This would seem to have nothing to do with baseball, but, during World War II, it would be the Navy that would have, arguably, the three greatest catchers in baseball history: Mickey Cochrane, Bill Dickey and Yogi Berra. (I thought Johnny Bench served in the Army Reserve during Vietnam, but I can’t find any record of this.)
The WWII Navy would also have Phil Rizzuto, Pee Wee Reese and, through the Marine Corps which is officially part of the Navy, Ted Williams, Jerry Coleman, and broadcasters Jack Brickhouse and Ernie Harwell. The Army would have Hank Greenberg, Warren Spahn, Jackie Robinson, and, through the Army Air Corps, forerunner of the U.S. Air Force, Joe DiMaggio.
October 13, 1862: In a game against Unions of Morrisania (now part of The Bronx), Jim Creighton of the Brooklyn-based Excelsiors hits a 6th-inning home run, after doubling in each of first 4 times to plate.
When he crosses home, the 21-year old Brooklynite complains of having broken his belt. It turns out to be a suspected ruptured inguinal hernia, caused by the torque created by his all upper-body hard swing with the bat. Medicine being what it was during the years of the American Civil War, he dies in agony 5 days later.
Creighton was the first true baseball superstar, and his monument in Brooklyn’s Green-Wood Cemetery is rather outlandish. Had this not happened to him, he could have lived to see baseball in the 20th Century.
Also buried in Green-Wood are pioneer sportswriter Henry Chadwick, Dodger owner Charles Ebbets, actor DeWolf Hopper (famed for his recitings of “Casey at the Bat), “New York, New York” lyricist Fred Ebb, conductor Leonard Bernstein, pianomaker Henry Steinway; Theodore Roosevelt’s parents, uncle and first wife; minister Henry Ward Beecher; publishers Horace Greeley, James Gordon Bennett and Henry J. Raymond, and reporter Nellie Bly; artists Nathaniel Currier and James Ives, Louis Comfort Tiffany and Jean-Michel Basquiat, inventors Samuel Morse and Elias Howe, New Jersey’s first Governor William Livingston; the two people for whom the male and female components of New Jersey’s State University are named, Henry Rutgers and Mabel Smith Douglass; New York Governor DeWitt Clinton and “Boss” William Marcy Tweed, actors Lola Montez, Laura Keene (onstage when Lincoln was shot) and Frank Morgan (the title role in The Wizard of Oz); and mob boss Albert Anastasia and the man often suspected of killing him, “Crazy” Joey Gallo.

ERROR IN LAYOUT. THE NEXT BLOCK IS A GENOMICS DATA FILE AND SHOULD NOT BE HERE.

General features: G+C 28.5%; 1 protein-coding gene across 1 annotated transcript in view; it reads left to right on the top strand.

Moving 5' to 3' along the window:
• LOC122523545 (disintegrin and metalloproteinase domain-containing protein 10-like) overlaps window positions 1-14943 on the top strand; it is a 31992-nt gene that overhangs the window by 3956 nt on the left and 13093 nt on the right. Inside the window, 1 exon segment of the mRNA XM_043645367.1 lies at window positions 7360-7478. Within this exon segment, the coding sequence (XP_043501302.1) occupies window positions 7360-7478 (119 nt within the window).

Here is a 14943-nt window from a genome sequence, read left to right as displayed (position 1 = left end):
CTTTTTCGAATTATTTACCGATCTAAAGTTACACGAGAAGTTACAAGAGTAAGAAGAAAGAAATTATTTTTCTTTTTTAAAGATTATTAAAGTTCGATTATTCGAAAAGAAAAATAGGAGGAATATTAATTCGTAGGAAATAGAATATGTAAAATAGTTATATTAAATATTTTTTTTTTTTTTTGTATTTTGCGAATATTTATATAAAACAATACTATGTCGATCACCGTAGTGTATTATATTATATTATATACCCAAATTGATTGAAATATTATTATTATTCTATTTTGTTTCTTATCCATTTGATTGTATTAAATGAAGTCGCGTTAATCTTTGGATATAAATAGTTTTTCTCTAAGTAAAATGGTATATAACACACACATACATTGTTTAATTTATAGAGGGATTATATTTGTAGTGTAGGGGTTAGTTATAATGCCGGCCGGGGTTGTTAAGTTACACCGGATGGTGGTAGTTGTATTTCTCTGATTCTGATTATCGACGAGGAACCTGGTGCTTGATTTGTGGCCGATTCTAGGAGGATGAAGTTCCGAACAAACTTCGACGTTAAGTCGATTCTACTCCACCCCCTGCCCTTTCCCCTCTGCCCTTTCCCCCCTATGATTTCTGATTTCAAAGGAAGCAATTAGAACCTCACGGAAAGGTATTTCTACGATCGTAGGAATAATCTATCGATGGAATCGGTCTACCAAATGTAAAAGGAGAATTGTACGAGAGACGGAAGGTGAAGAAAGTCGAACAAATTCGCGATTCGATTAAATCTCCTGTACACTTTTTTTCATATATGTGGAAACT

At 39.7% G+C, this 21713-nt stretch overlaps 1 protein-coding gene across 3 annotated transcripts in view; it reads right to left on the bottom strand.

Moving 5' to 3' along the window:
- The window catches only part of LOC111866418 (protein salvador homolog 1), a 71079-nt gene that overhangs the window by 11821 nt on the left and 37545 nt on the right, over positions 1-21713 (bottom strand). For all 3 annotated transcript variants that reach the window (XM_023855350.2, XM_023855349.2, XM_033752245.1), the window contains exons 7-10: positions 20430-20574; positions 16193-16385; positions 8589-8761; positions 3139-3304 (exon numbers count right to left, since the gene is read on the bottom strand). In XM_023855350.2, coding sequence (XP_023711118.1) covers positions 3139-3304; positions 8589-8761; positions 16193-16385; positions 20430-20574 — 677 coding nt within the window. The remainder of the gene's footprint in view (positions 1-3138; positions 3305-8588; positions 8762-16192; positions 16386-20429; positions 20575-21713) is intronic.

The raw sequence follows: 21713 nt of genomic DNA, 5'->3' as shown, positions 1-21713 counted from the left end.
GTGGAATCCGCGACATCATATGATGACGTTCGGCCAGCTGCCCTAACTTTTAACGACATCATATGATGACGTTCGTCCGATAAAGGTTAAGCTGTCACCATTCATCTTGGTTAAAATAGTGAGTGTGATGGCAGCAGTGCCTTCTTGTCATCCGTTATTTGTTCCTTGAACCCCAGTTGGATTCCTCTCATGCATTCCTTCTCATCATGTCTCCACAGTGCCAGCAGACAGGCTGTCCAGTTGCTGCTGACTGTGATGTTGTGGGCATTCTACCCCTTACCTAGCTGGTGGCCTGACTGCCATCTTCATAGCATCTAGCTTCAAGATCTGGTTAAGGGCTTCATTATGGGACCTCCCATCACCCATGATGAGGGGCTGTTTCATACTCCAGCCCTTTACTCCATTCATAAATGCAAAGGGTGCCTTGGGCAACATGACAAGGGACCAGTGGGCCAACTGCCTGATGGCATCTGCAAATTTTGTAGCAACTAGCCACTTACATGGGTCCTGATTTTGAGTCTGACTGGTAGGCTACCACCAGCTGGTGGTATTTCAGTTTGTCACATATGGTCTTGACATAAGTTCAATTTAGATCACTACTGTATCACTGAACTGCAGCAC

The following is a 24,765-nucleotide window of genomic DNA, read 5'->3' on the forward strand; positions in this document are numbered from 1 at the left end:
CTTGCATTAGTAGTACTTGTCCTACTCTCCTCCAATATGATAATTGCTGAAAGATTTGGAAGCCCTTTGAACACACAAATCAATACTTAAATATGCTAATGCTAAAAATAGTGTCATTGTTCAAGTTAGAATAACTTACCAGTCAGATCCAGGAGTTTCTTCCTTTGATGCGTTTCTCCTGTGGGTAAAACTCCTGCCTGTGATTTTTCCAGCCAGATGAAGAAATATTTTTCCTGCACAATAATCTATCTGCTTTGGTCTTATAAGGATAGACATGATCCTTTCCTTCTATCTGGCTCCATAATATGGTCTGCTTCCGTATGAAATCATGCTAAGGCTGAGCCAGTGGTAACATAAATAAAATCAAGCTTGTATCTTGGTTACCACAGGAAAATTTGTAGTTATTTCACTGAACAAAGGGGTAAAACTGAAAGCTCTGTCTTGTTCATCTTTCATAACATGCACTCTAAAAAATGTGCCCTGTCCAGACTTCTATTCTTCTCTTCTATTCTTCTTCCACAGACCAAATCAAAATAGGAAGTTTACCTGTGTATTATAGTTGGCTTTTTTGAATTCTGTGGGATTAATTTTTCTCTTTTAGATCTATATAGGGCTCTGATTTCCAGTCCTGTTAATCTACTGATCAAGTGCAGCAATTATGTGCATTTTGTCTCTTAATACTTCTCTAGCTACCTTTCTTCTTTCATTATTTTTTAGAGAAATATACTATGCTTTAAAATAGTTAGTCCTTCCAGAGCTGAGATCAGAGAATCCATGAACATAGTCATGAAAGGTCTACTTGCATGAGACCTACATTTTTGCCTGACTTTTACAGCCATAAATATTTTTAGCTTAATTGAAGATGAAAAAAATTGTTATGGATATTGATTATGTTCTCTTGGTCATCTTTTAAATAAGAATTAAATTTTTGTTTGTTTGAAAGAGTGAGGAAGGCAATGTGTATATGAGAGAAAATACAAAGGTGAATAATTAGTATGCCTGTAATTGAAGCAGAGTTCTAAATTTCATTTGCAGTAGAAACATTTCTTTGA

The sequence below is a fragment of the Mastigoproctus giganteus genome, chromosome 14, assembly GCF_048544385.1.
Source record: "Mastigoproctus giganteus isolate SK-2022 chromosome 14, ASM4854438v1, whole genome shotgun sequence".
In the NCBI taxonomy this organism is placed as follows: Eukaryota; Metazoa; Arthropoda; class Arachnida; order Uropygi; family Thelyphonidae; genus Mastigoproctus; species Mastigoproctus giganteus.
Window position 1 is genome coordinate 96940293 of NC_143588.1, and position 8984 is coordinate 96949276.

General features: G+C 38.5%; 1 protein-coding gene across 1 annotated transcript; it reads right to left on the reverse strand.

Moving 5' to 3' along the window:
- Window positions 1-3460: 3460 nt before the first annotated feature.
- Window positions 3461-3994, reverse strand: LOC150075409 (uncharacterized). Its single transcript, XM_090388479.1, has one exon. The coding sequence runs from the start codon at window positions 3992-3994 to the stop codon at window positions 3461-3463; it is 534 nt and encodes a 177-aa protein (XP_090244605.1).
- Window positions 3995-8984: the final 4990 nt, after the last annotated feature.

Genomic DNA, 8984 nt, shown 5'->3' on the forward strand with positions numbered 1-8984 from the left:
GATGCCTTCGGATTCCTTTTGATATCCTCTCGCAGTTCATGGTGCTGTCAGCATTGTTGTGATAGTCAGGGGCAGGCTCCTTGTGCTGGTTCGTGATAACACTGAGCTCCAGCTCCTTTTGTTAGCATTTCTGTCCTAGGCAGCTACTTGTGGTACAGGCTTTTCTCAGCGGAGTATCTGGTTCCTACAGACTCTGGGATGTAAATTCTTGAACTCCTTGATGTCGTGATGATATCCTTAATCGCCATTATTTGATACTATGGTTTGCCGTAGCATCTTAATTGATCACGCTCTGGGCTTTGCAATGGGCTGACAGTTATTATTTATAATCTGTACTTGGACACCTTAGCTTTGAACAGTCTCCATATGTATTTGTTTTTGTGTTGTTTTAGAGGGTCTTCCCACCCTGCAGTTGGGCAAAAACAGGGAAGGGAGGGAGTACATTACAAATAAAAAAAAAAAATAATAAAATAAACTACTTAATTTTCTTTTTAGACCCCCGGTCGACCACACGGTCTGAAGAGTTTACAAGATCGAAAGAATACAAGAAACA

October 13, 1899: The Louisville Colonels score 4 runs in the 9th to take a 6-5 lead over the Pirates‚ but heavy black smoke from the Pittsburgh steel mills spills over the field, and the game is called because of poor visibility. The score reverts to what it was at the end of the previous inning: Pirates 5, Colonels 2. The Colonels, led by shortstop Honus Wagner, end the season today in 9th place at 75-77.